This blog post was originally published as an article in the summer 2020 edition of Accolade, our annual school magazine.
Ashlee Harris teaches middle school math and supports students and faculty in the middle school division as a remote learning assistant. She is an advocate for standards-based math instruction.
What makes one student confident enough to tackle a challenging math problem and another intimidated and unwilling to try?
Dr. Carol Dweck, who has dedicated her career to understanding how a student’s “mindset” influences motivation and success, believes that those with a growth mindset are continually striving to learn more, motivated to take on new challenges and willing to take on extra work
In most math classrooms, the goal is to find the right answer as quickly as possible. A combination of drills, independent work
and teacher-directed, one-way communication characterize the learning environment. What would a math classroom be like, though, if the students led the process by asking and answering questions about their attempts and strategies, rather than focusing only on the correct answer? Incorporating a growth mindset can transform the way we teach and learn mathematics.
Student feedback, mathematical language routines and analyzing classmates’ work are three ways to promote a growth, rather than a fixed mindset in the classroom. In our class, we use a problem-based model for classwork. We often start with a math routine, like a “number talk’’ to build number sense and conceptual understanding or a “notice and wonder” to highlight the importance of hearing different questions and observations from classmates. This can be transformative in a way that the “drill and kill” or rote memorization classrooms are not, because students ask and answer questions between themselves instead of receive one-way communication.
Students at StG use a growth mindset when it comes to rigorous math tasks. Prioritizing effort and strategies highlights all learners’ abilities, regardless of level, and allows the voice that says, “I don’t get it... yet” to win over “I can’t do this.” In my fifth grade class, students have really taken on this mindset and the practices that bring it to life: modeling, number talks and notice and wonders. I love the excitement that comes when parents have the chance to see it in action!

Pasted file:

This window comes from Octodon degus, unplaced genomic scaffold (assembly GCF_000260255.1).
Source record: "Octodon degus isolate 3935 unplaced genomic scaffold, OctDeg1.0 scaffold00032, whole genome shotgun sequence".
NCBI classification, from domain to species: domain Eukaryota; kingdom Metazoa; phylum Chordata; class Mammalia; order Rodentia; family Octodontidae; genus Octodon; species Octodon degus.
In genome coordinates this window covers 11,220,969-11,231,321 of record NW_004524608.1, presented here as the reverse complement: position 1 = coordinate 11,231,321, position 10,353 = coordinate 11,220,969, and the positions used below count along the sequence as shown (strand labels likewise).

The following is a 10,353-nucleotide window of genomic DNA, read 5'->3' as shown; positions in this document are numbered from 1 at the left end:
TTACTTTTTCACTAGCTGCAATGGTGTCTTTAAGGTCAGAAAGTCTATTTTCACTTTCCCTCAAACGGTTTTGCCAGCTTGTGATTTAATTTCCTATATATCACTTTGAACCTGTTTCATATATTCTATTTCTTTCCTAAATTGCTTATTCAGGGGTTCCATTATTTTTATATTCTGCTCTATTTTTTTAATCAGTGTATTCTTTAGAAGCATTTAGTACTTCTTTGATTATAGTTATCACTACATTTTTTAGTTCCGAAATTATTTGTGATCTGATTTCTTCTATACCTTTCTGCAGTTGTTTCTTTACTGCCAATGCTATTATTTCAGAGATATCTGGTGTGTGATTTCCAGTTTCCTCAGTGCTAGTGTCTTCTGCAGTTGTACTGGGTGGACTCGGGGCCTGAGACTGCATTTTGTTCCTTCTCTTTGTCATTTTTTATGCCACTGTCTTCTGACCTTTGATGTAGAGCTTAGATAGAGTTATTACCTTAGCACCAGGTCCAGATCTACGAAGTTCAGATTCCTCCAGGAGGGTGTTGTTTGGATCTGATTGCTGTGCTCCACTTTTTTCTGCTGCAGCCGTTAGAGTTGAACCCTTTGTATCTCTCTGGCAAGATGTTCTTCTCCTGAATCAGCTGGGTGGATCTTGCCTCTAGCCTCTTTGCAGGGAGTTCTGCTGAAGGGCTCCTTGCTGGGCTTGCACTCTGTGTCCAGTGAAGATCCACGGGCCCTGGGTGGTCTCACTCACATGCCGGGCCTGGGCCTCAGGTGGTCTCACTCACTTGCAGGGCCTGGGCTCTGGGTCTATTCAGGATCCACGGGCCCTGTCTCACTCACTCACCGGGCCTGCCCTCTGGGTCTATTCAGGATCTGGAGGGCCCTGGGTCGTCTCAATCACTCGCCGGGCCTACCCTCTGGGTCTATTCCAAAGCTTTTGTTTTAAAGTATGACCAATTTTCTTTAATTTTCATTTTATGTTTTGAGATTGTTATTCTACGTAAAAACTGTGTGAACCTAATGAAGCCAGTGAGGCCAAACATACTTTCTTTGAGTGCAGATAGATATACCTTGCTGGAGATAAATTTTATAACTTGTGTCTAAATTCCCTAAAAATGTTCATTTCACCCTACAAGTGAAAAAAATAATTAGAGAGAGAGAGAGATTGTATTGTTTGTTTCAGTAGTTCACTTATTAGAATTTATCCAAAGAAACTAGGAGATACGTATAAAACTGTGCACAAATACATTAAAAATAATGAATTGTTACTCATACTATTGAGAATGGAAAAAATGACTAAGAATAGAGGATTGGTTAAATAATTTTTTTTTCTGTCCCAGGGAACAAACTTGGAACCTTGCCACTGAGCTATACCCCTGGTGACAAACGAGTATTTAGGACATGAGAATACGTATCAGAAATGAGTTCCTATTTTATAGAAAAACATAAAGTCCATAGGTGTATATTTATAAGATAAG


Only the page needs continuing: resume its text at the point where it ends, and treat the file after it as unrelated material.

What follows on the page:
This growth mindset could not have been more relevant than when we transitioned to our StG Community at Home learning plan during the pandemic. While some schools scrambled to cobble together meaningful academic work for students, we were prepared to hit the ground running and make sure students continued to make progress in their classes, but also focused on connecting with one another. After a daily homeroom or advisory meeting, students could work independently on their classwork, attend an offering of live classes and office hours, or schedule extra help sessions with individual teachers.
By laying the groundwork for students to develop a growth mindset, anxiety about completing work outside a traditional classroom setting was lessened. Students collaborated, asked questions and created dialogue around different concepts with fractions while we were learning from home – all work that would not have been possible without first developing positive, growth mindsets about math.
Personally, I am grateful to be part of a community that is so forward-thinking and supportive during this challenging time. Without the work of the Tech Department, Math Department, and administrators, we could not have transitioned into our new normal in math with so few hiccups. Resources like online whiteboards that allow multiple students and teachers to work through problems highlighted students’ strategies and perspectives while problem solving. Google Meet and Classroom provided ways for us to connect, because at the heart of this work is connection and collaboration.
Finally, I am grateful for my students who were on this journey with me. They took academic risks, tried new ways to demonstrate their learning and benefited from sharing perspectives with one another. I can’t wait to see what the new generation of learners can do.
- Faculty Voice
- Growth Mindset